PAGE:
| Current Issue | Contents Page - This Issue | Editorial Staff | About This Journal | Submissions |
| Acceptance Criteria | Haibun Definitions | Articles | Archives | Search | Red Moon Press |

Contents Page: December 31, 2010, vol 6 no 4

[return to Contents Page]

Susan Nelson Myers

a pot of beans

i'm always reminded of my grandmother's ability to say so much in so few words when i sort and wash a pot of beans. quite a few years back when i'd lost my job and was wondering how i'd feed my two young girls, she said, "well, I've got a pot of beans." this is why i marvel at the power of language...that comment also meant "i'll share until times are better for you" and "your girls won't go hungry" and "basics nurture the soul" all at the same time. my God, what a special woman!

family bible —
a gray hair nestled
in the Book of Ruth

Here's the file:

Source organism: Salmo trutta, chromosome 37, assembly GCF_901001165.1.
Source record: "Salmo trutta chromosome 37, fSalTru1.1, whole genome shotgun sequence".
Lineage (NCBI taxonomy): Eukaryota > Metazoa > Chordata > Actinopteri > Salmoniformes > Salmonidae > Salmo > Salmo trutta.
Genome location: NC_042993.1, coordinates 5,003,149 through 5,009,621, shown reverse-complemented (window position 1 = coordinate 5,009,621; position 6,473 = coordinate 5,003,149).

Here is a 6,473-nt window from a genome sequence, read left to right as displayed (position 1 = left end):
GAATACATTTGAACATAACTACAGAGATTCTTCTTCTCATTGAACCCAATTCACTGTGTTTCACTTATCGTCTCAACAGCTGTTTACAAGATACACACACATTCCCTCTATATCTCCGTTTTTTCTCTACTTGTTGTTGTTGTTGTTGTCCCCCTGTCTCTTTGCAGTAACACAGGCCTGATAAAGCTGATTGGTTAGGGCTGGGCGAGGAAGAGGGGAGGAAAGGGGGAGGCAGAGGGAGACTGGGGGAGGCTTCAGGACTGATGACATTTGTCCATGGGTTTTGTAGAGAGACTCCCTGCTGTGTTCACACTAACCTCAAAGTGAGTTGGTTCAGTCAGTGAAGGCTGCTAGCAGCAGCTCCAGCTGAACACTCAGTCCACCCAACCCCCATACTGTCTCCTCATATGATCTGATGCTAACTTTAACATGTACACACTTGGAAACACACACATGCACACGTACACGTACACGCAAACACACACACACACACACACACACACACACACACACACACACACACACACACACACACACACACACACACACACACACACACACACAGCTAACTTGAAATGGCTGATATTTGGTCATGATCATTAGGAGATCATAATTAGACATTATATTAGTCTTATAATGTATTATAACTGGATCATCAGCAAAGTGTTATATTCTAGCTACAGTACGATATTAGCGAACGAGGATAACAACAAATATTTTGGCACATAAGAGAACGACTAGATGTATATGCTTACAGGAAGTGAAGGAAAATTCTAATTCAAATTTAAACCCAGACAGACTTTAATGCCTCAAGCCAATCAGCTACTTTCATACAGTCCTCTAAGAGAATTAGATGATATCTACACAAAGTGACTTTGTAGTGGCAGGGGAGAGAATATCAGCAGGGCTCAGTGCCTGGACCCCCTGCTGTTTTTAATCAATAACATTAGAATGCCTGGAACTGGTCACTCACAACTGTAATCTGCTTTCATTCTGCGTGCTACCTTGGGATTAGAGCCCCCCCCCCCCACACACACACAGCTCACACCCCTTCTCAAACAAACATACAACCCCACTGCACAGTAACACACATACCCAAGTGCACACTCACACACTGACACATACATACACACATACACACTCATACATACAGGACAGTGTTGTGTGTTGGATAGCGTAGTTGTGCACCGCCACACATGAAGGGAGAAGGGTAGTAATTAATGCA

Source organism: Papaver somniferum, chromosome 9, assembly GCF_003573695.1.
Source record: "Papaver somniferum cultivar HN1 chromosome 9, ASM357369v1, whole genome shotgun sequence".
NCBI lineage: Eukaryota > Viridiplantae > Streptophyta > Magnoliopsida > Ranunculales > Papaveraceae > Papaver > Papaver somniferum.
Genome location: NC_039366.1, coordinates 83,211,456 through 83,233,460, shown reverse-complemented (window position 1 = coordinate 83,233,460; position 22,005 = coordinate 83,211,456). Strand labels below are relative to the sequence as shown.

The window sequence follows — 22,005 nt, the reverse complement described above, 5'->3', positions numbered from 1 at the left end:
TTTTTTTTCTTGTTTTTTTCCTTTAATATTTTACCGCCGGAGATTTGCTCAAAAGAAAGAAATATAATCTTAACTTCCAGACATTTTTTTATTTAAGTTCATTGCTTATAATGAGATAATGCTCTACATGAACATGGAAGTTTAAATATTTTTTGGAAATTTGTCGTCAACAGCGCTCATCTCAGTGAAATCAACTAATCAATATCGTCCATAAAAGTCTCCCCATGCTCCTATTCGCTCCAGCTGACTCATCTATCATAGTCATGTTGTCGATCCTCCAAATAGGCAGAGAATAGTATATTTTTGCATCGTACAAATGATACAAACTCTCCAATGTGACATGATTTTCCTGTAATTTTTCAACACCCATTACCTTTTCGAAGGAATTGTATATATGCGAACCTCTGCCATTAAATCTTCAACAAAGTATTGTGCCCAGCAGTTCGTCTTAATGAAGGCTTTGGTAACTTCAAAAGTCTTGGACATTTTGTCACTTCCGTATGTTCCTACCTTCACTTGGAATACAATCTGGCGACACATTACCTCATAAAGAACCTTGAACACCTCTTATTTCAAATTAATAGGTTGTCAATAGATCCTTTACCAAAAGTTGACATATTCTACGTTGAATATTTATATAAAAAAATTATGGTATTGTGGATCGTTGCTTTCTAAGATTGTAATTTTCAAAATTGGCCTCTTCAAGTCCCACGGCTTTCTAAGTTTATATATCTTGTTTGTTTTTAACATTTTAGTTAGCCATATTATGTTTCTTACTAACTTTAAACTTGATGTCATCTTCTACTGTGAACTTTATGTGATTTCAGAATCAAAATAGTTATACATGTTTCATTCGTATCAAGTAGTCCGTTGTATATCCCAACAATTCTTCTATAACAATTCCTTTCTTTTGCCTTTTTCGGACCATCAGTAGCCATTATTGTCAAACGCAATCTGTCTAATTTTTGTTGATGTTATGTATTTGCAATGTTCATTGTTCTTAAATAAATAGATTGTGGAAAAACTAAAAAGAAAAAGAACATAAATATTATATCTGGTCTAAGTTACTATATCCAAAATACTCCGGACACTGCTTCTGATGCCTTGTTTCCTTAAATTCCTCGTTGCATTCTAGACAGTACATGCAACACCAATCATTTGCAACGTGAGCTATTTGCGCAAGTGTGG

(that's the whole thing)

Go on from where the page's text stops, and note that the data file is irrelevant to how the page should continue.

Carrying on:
Comments by Ray Rasmussen

In very few words, Myers tells a story about her grandmother. With even fewer words (“well, I’ve got a pot of beans”) her grandmother transmits a deep caring about family and a spiritual philosophy developed through what must have been trying times. It’s one of those rare passages where the heart swells and tears start. My one thought was that the already succinct prose didn’t need its last sentence. We already knew that the writer’s grandmother was a special woman. The haiku sharpens the piece by linking to a grey hair marking a section of the family bible. The "Book of Ruth" is a biblical story about a deep spiritual bond between a mother, Naomi,  and her daughter-in-law, Ruth, during trying times. The tangible bible and gray hair page marker serve as a metaphor for the intangible relationship – the depth of bond between mothers and their children.

[return to Contents Page]